My unhappiness is caused by things outside my control – so there’s little I can do to feel any better.

It is not surprising so many people believe that events and circumstances cause their emotions. After all, in everyday life we often find ourselves reacting with pleasure or pain to things that happen. We feel good while enjoying a pleasant cup of coffee or receiving some happy news. Or we feel bad when someone says or does something to us we dislike.

But does everyone react the same way to the same event? Of course not. Different people react differently. The circumstance itself doesn’t cause the variation — so what does?

As you think, so you feel

‘People feel disturbed not by things, but by the views they take of them.’ Ancient words, from a first-century philosopher named Epictetus – but just as true now.

Events and circumstances do not cause your reactions. They result from what you tell yourself about the things that happen. Put simply, thoughts cause feelings and behaviours. Or, more precisely, events and circumstances serve to trigger thoughts, which then create reactions.

Test this out for yourself. Explain to someone that you would like their help to check out a theory. Point a pencil at them, and ask how they would feel if the pencil were a gun. Most people will probably say they would be afraid, or something similar. Then ask how they would feel if they didn’t know what it was you were holding. You will most likely get a different reaction — curiosity, for example. Now ask how they would feel if they didn’t even notice you were pointing something at them. They will probably say that they would not feel anything.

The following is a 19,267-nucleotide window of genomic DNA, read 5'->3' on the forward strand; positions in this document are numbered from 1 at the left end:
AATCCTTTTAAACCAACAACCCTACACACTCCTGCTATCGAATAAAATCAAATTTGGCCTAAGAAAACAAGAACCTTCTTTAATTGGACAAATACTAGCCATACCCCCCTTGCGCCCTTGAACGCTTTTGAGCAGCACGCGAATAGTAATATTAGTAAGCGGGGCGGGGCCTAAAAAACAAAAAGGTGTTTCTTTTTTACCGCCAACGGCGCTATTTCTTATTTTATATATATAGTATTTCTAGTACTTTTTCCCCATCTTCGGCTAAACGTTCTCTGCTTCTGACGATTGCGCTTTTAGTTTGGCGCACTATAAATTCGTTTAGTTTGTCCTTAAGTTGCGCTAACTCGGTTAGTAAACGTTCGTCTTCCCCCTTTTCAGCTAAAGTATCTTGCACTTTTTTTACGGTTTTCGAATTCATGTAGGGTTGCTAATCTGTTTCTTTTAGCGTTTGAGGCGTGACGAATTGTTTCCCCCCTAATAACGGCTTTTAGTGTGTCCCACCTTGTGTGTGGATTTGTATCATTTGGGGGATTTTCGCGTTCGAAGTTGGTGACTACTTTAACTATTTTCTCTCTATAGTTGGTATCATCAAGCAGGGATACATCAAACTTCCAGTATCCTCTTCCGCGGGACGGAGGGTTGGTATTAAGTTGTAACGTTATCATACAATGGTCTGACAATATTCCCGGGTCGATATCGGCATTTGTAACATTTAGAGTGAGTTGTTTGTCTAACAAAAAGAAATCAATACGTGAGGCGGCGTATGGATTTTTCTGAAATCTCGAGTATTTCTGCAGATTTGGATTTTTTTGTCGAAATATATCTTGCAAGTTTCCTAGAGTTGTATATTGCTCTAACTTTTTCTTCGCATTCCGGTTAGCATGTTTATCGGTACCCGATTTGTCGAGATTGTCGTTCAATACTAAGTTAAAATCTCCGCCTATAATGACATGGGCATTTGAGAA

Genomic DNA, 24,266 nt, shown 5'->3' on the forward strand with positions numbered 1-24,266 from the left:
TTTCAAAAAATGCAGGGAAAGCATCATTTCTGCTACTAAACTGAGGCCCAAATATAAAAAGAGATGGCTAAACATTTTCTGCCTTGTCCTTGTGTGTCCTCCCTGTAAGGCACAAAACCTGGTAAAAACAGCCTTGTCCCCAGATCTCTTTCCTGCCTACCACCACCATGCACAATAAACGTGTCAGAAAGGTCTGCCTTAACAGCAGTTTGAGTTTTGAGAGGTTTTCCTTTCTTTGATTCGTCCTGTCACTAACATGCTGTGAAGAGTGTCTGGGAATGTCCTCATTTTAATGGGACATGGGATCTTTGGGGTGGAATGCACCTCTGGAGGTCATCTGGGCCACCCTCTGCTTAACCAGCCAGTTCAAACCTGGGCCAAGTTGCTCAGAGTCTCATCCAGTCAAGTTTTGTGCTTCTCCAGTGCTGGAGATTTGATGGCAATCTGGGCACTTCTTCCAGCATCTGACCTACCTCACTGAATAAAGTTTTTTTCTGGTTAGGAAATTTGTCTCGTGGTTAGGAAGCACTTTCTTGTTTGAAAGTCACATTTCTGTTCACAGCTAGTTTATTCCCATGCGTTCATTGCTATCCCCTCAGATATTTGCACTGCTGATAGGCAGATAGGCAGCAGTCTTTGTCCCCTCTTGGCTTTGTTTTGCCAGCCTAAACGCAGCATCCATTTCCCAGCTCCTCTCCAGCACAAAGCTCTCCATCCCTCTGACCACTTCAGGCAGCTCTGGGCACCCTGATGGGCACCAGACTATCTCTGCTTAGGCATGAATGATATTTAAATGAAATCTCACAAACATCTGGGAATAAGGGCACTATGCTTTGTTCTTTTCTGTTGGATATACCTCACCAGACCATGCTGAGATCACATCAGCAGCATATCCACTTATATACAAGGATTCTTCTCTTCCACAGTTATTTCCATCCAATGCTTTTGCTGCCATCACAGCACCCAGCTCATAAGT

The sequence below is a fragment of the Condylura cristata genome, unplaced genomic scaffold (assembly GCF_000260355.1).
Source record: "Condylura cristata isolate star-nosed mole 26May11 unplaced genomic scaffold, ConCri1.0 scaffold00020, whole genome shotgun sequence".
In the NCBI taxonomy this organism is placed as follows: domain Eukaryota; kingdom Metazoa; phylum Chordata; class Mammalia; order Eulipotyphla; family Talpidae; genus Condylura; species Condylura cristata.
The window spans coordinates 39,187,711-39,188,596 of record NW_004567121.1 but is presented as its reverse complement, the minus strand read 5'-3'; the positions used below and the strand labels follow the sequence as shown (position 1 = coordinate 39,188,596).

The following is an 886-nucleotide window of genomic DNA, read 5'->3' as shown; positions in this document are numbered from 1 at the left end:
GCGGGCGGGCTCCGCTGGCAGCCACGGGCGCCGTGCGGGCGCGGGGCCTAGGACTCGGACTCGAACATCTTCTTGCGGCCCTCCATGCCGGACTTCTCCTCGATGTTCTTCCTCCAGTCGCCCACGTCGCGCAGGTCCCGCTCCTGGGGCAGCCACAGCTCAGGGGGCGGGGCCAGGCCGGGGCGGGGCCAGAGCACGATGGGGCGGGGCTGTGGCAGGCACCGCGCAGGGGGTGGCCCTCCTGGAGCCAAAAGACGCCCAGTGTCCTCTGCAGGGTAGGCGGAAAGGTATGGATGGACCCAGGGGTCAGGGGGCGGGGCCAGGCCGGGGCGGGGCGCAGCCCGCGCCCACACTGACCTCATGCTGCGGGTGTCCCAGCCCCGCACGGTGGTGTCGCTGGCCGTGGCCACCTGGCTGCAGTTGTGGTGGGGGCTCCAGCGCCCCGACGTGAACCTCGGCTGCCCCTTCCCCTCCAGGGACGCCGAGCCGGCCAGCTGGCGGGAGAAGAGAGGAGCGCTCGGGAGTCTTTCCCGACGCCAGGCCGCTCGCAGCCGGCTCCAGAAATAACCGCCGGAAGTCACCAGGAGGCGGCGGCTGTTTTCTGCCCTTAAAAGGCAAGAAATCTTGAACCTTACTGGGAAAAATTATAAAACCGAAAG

This shows that to fear something (or react in any other way) you have to be thinking about it. The cause is not the event — it is what we tell ourselves about the event.

The ABC’s of feelings & behaviours

American psychologist Albert Ellis, the originator of Rational Emotive Behaviour Therapy (REBT), was one of the first to systematically show how beliefs determine the way human beings feel and behave. Dr. Ellis developed the ‘ABC’ model to demonstrate this.

‘A’ refers to whatever started things off: a circumstance, event or experience – or just thinking about something which has happened. This triggers off thoughts (‘B’), which in turn create a reaction – feelings and behaviours – (‘C’).

To see this in operation, let’s meet Alan. A young man who had always tended to doubt himself, Alan imagined that other people did not like him, and that they were only friendly because they pitied him. One day, a friend passed him in the street without returning his greeting – to which Alan reacted negatively. Here is the event, Alan’s beliefs, and his reaction, put into the ABC format:

A. What started things off:

Friend passed me in the street without speaking to me

B. Beliefs about A.:

1. He’s ignoring me. He doesn’t like me.
2. I could end up without friends for ever.
3. That would be terrible.
4. For me to be happy and feel worthwhile, people must like me.
5. I’m unacceptable as a friend – so I must be worthless as a person.

C. Reaction:

Feelings: worthless, depressed.
Behaviours: avoiding people generally.

Now, someone who thought differently about the same event would react in another way:

A. What started things off:

Friend passed me in the street without speaking to me.

B. Beliefs about A.:

1. He didn’t ignore me deliberately. He may not have seen me.
2. He might have something on his mind.
3. I’d like to help if I can.

C. Reaction:

Feelings: Concerned.
Behaviours: Went to visit friend, to see how he is.

These examples show how different ways of viewing the same event can lead to different reactions. The same principle operates in reverse: when people react alike, it is because they are thinking in similar ways.



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